Everything you never needed

One-stop shop: The Vermont Country Store.
One-stop shop: The Vermont Country Store. Photo: Alamy

Michael Gebicki takes his custom to a shop where those obscure things are easy to find in chilly Vermont.

I enter Vermont from the south, in a particularly appealing part of the Green Mountains, where piny forests are dissected by streams that gallop over mossy boulders. When I stop, there are birds chattering invisibly in the forest and the sort of bracing air that makes you feel you've stumbled onto the set of a mineral-water ad. As the highway meanders into farmlands, there are "moose crossing" signs and shingles that shout "maple syrup!!!" on every farm gate, fulsome eruptions of apple blossoms and cows with sagging udders in flowery meadows. Even though it's only May and the state is just defrosting at the end of its long, hard winter, it's abundantly gorgeous.

From the Green Mountains I turn east to the village of Weston. Although it has a population of fewer than 600, Weston has a big rep among the showbiz fraternity thanks to the Weston Playhouse. In summer, the writers, artists and actors of New York City stage a mass exodus, and where do they come? Vermont, of course, and specifically Weston. While they're here, they practise their craft for the farmers, who get to see some classy productions with the added convenience that they can actually park in the main street, which is not something you can easily do on Broadway.

Selling small-town charm by the bushel.
Selling small-town charm by the bushel. Photo: Alamy

I'm too early in the season to catch Dustin Hoffman, but I have another good reason for visiting Weston; the Vermont Country Store ("purveyors of the practical and hard to find"). Country stores are one of the joys of small-town America, and in particular of rural Vermont. Cluttered, slightly chaotic, open all hours, family-owned and operated, they are the very model of Yankee virtue. Whatever your needs - a round of cheese, knitting needles, maple syrup, decoys for duck hunting or ammunition, you'll find it in your local country store.

As useful as the country store may be, Vrest Orton decided he would go one better. It all began when Orton was stationed at the Pentagon during World War II and happened to see a Chase & Sanborn coffee ad that showed four old guys sitting around a hot stove. The ad kindled memories of the country store his father once owned in North Calais, Vermont, and Orton decided to return to his childhood home in Weston and re-create the original country store. Since then, the Vermont Country Store has never deviated from Orton's guiding principle of selling nothing but practical, functional products that the farm families of Vermont could not easily find elsewhere or make themselves.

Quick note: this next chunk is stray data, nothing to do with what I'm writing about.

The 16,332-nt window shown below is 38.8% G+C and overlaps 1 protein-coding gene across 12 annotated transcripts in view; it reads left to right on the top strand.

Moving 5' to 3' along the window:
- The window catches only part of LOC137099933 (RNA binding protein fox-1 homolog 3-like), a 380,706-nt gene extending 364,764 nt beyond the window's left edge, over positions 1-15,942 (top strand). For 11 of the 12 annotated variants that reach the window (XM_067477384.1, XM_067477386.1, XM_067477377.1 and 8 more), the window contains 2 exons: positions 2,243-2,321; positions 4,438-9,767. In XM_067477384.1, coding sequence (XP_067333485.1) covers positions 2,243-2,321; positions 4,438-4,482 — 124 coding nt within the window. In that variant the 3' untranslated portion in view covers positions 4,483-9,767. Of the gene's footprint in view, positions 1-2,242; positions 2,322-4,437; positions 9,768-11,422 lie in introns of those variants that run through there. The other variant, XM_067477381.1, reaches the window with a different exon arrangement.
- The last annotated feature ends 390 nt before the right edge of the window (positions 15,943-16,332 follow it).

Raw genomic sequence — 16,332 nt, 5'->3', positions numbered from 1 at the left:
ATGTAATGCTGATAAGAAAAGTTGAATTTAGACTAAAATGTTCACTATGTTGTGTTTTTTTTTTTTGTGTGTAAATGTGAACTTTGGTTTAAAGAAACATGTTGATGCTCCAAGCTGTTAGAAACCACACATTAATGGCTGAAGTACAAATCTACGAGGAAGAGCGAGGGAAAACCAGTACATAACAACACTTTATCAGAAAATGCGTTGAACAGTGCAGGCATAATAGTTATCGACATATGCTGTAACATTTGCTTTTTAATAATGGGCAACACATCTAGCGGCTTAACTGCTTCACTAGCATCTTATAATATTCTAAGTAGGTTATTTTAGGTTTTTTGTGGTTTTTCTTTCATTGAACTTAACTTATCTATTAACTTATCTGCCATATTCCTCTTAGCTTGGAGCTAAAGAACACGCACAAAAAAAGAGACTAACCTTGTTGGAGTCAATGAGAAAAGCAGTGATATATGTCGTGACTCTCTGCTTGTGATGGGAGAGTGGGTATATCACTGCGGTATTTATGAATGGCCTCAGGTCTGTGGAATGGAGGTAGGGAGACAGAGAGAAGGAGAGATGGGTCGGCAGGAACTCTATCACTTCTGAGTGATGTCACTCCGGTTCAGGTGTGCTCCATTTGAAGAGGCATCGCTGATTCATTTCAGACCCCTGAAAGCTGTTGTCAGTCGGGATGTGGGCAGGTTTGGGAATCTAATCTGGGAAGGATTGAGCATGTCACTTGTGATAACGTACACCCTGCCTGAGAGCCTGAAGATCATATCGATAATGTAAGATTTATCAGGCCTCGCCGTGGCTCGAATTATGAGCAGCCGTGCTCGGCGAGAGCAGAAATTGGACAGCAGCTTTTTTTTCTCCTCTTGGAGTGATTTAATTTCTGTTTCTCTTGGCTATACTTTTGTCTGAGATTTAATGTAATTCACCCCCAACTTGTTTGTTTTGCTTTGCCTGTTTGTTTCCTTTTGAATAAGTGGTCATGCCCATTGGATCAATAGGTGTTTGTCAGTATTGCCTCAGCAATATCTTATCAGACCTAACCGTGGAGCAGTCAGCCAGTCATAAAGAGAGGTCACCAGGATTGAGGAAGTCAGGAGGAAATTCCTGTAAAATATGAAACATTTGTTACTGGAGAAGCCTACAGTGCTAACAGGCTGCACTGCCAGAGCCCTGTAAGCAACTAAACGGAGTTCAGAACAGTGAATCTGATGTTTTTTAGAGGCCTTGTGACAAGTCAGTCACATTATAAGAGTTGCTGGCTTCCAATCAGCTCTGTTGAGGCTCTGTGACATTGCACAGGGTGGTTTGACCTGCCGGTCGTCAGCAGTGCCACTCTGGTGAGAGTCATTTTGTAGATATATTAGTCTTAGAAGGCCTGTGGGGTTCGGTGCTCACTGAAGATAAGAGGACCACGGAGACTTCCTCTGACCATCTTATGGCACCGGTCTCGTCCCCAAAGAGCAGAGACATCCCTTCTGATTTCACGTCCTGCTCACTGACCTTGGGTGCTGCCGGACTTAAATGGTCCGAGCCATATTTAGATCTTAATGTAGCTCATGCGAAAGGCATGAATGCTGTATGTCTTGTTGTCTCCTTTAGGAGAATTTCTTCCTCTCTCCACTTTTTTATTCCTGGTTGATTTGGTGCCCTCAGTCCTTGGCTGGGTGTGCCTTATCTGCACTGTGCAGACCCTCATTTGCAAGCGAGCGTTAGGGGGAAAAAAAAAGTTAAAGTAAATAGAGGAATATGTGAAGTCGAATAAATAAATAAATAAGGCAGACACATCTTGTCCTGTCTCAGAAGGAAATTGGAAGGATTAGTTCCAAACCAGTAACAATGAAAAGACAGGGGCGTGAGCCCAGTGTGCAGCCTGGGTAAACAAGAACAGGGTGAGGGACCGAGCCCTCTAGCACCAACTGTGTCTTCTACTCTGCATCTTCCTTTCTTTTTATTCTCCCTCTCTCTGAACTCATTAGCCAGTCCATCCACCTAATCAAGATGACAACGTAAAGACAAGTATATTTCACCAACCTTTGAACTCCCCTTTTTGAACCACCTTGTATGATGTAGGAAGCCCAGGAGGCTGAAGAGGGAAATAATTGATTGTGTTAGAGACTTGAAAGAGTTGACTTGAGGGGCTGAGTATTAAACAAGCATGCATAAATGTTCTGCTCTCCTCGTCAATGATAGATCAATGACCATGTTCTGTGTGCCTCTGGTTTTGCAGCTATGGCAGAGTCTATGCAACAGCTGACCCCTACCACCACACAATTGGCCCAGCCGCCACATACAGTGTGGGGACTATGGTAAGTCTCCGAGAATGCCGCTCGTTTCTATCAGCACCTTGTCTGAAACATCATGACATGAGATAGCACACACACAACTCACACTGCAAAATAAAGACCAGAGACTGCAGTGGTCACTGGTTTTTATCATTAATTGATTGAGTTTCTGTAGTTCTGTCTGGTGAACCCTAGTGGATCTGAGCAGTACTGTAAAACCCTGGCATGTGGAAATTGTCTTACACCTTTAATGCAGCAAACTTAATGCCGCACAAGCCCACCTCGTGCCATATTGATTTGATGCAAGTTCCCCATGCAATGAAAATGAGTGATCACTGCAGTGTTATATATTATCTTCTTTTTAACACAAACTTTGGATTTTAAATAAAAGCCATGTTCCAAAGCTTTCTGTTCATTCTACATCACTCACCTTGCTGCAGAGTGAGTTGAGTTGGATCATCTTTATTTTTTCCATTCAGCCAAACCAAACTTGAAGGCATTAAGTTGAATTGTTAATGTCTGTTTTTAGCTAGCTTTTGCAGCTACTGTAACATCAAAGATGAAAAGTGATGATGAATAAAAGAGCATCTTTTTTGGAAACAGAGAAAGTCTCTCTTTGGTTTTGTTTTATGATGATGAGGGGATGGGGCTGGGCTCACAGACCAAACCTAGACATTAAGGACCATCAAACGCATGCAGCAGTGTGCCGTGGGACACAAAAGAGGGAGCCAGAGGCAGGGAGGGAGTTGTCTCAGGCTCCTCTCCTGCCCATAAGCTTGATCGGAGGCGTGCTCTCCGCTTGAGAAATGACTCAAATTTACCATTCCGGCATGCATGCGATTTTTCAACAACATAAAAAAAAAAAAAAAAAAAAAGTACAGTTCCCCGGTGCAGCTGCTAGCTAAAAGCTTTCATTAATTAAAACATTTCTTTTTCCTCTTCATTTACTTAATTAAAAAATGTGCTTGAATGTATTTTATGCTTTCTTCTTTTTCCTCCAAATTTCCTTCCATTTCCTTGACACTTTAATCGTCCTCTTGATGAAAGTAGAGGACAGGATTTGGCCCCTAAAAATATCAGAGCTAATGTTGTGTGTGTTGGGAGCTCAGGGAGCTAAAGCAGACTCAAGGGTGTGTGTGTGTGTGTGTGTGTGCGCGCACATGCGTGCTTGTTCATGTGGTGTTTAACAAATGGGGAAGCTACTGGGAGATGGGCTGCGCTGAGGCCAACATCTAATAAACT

Consider the selection of goods for women, for example, which features such essential wardrobe items as the Face-Flattering Newsboy Cap in warm and cozy angora, the Miss Elaine Plaid Seersucker Lounger ("side-seam pockets keep hankies and other treasures close at hand"), and the Our Calico Apron from 1973 ("still as functional and attractive as ever").

For men, there are Sleeping Caps and Genuine 2" Wide Vermont Comfort Suspenders, and I have to say I am tempted by Blenheim Bouquet Eau de Toilette ("Winston Churchill's favoured fragrance"). Actually, that's not strictly true. In fact, there is nothing in the Vermont Country Store I could buy without enduring sniggering remarks from my family. In a household of three women, one does not spring open a suitcase containing a set of Jewel Tone Aluminum Tumblers or an original Whirley-Pop Popcorn Popper without risking severe belittlement, but I am mightily taken with the philosophy behind the Vermont Country Store.

It's hard to tear myself away from such richly evocative comforts, but eventually I am turfed out by Cabot, Gardner or Eliot, the three grandsons of Vrest Orton who now run the store along with their father, Lyman.

FAST FACTS

Getting there Qantas has direct flights to New York City, the logical place to start a self-drive tour of Vermont. The other gateway option is Boston, accessible by Amtrak rail services from New York. See qantas.com.

Getting around A hire car is the only practical way to explore the back roads of Vermont, although there are many bus tours of the state, particularly when the leaves change colour in autumn. The peak season is in late September/early October. Driving from New York City is not difficult with a GPS.

Staying there Vermont Inns is a collection of bed-and-breakfast accommodation, farms and historic inns that represent the membership of the Heart of Vermont Lodging Association, many with unique character, at a reasonable price. See vermontinns.com.

More information vermontvacation.com

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